In total, approximately 40,000 square feet of sandstone was used for the project.

“They were extremely involved,” said McLin. “All stone was submitted for approval to the council prior to procurement and installation.”

In total, 40,000 square feet of Morocco sandstone -- supplied by Arizona Stone of Mesa, AZ -- was chosen for the innovative exterior design. The pieces measured 18 x 24 inches.

“The sandstone was chosen because it is a lightweight, desert material that has a natural variation of color and texture,” said McLin.  “We worked closely with Arizona Stone personnel to hand select pieces of stone that would be placed on the final mock-up palettes for the quarry’s use in order to provide the stone to the site with most of the colors that we didn’t want culled out.”

Gardenia Beige limestone -- accented by Philly Caramel marble -- was employed for the staircase and fl ooring throughout the interior space. Tile Supplier: Spec Ceramics, Anaheim, CA

McLin went on to explain that in certain areas of the quarry, the sandstone has a purple hue. “The purple color was strong as you got deeper into the rock,” he said.  “Myself and the project architect went down to the quarry.  It was good that both of us were there so that there was no miscommunication as to what color we wanted.”

The sandstone pieces were installed by New Dimension Masonry. “We had a great subcontractor, which along with day-to-day supervision by our project architect, overcame most field-related challenges,” said McLin.  “[Also], the coordination of detailing ensured a very natural look and feel to the main feature wall and color control to the sandstone.”

And while the exterior stonework is stunning in itself, the significant use of stone materials for the interior design is also impressive. Gardenia Beige limestone -- accented by Philly Caramel marble -- was used for the staircase and flooring throughout the interior space.  Tan/Brown granite, which was supplied by Arizona Tile of Tempe, AZ, was also employed as floor accents as well as for the restroom walls, countertops throughout the interior and exterior of the clubhouse and a floor-to-ceiling dedication wall in the elevator lobby.

Countertops throughout the interior and exterior of the Indian Wells Golf Resort Clubhouse are fabricated from Tan/Brown granite, which was supplied by Arizona Tile of Tempe, AZ. At the main bar area, the granite countertop is complemented by backlit Honey Onyx piers. Stone Suppliers: Arizona Tile, Tempe, AZ (granite); Paul Williams Tile, Palm Desert, CA (onyx)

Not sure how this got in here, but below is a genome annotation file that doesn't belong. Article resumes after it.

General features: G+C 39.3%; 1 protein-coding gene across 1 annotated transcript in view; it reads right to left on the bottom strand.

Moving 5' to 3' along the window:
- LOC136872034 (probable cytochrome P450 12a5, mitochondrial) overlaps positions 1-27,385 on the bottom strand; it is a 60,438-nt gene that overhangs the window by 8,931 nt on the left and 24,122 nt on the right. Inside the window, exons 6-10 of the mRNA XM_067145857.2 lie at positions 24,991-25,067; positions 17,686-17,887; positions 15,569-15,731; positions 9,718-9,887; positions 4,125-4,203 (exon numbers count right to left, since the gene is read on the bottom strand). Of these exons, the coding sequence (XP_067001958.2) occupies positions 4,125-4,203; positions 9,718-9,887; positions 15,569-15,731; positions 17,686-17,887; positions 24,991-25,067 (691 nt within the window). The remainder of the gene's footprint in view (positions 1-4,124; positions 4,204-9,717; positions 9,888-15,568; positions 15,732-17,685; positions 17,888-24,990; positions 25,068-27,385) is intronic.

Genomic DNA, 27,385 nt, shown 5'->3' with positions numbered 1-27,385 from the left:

Additionally, 12- x 24-inch Classico travertine tiles with a honed and polished finish were used as accents on the main feature wall, for interior seat walls and planter walls, and for the main stair custom accent lighting. Honey Onyx was selected for the fireplace in the private dining area and the backlit piers at the main bar.

“It has a lot of impact when you walk in that front door,” said McLin. “You are looking at a ceiling that is all suede with stainless steel inserts, stone floors with wood inlays and a big water feature that is 11 feet high.”

According to the Project Manager, it took two years to complete the construction of the Indian Wells Resort Clubhouse. “The lead-time on the stone was six to eight weeks,” he said, adding that the new building was opened in September of 2008.

“This is a one-of-a-kind building catering to corporate outings and individual play on two new outstanding Championship Golf Courses unmatched in the area and now both ranked in the Top Ten Municipal Golf Courses in America,” said Fredrikson.  “This is the future of public access and resort golf and a commitment by the city to its residents to provide the very best facility as a point of interest, local destination dining and a place to call home.”